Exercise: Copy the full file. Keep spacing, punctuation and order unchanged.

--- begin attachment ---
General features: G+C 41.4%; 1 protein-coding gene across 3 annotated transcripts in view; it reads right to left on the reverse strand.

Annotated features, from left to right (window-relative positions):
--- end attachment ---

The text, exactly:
General features: G+C 41.4%; 1 protein-coding gene across 3 annotated transcripts in view; it reads right to left on the reverse strand.

Annotated features, from left to right (window-relative positions):